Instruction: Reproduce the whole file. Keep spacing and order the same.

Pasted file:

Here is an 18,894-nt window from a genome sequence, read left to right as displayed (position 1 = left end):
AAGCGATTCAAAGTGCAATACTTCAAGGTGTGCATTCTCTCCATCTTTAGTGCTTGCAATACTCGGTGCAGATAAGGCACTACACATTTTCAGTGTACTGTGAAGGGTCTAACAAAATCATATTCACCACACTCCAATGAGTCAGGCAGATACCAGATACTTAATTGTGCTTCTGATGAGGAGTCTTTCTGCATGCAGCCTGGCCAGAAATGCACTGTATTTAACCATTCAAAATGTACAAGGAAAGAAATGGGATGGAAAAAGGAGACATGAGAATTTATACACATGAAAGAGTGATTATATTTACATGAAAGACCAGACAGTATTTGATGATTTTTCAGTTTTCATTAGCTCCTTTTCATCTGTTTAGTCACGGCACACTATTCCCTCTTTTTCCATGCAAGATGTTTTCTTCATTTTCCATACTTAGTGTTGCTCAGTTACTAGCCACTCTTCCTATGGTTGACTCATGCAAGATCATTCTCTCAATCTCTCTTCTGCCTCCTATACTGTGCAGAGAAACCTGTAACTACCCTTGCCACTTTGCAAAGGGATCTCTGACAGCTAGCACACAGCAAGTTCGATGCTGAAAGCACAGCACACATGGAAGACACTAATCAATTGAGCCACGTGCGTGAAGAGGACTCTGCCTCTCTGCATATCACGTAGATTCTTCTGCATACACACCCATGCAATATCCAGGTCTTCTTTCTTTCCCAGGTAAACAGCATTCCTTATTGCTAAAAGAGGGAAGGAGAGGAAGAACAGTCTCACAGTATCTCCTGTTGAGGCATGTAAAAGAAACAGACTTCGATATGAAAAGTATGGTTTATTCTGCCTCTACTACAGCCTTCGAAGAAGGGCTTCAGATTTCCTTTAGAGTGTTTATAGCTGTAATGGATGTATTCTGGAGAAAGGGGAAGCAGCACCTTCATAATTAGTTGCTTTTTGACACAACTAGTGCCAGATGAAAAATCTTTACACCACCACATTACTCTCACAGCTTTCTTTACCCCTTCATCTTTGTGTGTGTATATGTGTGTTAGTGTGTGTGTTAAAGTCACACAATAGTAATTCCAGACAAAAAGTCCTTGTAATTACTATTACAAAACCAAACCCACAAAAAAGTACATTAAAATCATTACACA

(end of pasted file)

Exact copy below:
Here is an 18,894-nt window from a genome sequence, read left to right as displayed (position 1 = left end):
AAGCGATTCAAAGTGCAATACTTCAAGGTGTGCATTCTCTCCATCTTTAGTGCTTGCAATACTCGGTGCAGATAAGGCACTACACATTTTCAGTGTACTGTGAAGGGTCTAACAAAATCATATTCACCACACTCCAATGAGTCAGGCAGATACCAGATACTTAATTGTGCTTCTGATGAGGAGTCTTTCTGCATGCAGCCTGGCCAGAAATGCACTGTATTTAACCATTCAAAATGTACAAGGAAAGAAATGGGATGGAAAAAGGAGACATGAGAATTTATACACATGAAAGAGTGATTATATTTACATGAAAGACCAGACAGTATTTGATGATTTTTCAGTTTTCATTAGCTCCTTTTCATCTGTTTAGTCACGGCACACTATTCCCTCTTTTTCCATGCAAGATGTTTTCTTCATTTTCCATACTTAGTGTTGCTCAGTTACTAGCCACTCTTCCTATGGTTGACTCATGCAAGATCATTCTCTCAATCTCTCTTCTGCCTCCTATACTGTGCAGAGAAACCTGTAACTACCCTTGCCACTTTGCAAAGGGATCTCTGACAGCTAGCACACAGCAAGTTCGATGCTGAAAGCACAGCACACATGGAAGACACTAATCAATTGAGCCACGTGCGTGAAGAGGACTCTGCCTCTCTGCATATCACGTAGATTCTTCTGCATACACACCCATGCAATATCCAGGTCTTCTTTCTTTCCCAGGTAAACAGCATTCCTTATTGCTAAAAGAGGGAAGGAGAGGAAGAACAGTCTCACAGTATCTCCTGTTGAGGCATGTAAAAGAAACAGACTTCGATATGAAAAGTATGGTTTATTCTGCCTCTACTACAGCCTTCGAAGAAGGGCTTCAGATTTCCTTTAGAGTGTTTATAGCTGTAATGGATGTATTCTGGAGAAAGGGGAAGCAGCACCTTCATAATTAGTTGCTTTTTGACACAACTAGTGCCAGATGAAAAATCTTTACACCACCACATTACTCTCACAGCTTTCTTTACCCCTTCATCTTTGTGTGTGTATATGTGTGTTAGTGTGTGTGTTAAAGTCACACAATAGTAATTCCAGACAAAAAGTCCTTGTAATTACTATTACAAAACCAAACCCACAAAAAAGTACATTAAAATCATTACACA